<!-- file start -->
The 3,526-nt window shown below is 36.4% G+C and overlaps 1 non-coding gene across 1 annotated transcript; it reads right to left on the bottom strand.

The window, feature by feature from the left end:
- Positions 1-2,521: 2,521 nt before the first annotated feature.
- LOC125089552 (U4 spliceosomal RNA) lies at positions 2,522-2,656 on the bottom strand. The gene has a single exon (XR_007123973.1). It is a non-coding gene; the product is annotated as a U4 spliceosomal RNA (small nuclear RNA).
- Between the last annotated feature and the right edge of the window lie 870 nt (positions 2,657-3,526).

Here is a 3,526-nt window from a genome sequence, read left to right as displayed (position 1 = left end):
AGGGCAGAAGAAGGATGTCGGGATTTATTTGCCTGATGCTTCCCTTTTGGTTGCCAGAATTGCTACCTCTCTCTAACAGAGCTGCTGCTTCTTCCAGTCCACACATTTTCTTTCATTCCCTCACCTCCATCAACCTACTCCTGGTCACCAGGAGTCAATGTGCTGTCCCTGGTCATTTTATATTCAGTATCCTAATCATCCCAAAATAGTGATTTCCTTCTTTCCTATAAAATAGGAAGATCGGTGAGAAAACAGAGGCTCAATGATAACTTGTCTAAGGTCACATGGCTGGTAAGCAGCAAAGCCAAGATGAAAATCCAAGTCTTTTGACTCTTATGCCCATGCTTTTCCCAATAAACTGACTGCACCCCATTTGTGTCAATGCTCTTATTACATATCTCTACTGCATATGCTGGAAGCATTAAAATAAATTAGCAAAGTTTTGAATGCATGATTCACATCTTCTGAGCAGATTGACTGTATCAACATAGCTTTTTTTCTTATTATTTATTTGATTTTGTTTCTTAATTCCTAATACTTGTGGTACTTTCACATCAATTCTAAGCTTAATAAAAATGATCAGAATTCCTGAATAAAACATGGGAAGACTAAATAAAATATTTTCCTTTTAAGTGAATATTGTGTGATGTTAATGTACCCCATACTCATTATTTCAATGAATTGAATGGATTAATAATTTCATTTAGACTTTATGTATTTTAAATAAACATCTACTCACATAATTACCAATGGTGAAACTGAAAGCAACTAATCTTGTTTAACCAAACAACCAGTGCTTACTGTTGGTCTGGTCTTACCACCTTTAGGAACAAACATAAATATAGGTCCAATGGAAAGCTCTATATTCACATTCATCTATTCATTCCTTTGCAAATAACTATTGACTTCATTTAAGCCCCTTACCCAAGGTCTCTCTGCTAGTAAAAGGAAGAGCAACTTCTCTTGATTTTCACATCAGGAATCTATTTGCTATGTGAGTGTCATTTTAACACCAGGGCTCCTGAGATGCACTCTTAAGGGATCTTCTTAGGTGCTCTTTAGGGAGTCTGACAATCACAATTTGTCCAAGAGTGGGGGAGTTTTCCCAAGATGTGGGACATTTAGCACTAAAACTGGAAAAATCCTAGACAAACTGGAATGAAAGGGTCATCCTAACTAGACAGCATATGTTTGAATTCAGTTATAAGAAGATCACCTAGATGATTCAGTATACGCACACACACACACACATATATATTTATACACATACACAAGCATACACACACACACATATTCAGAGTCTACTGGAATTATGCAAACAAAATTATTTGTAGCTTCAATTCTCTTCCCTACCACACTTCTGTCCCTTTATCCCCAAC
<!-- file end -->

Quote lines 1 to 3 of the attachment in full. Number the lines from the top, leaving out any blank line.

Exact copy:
The 3,526-nt window shown below is 36.4% G+C and overlaps 1 non-coding gene across 1 annotated transcript; it reads right to left on the bottom strand.

The window, feature by feature from the left end:
- Positions 1-2,521: 2,521 nt before the first annotated feature.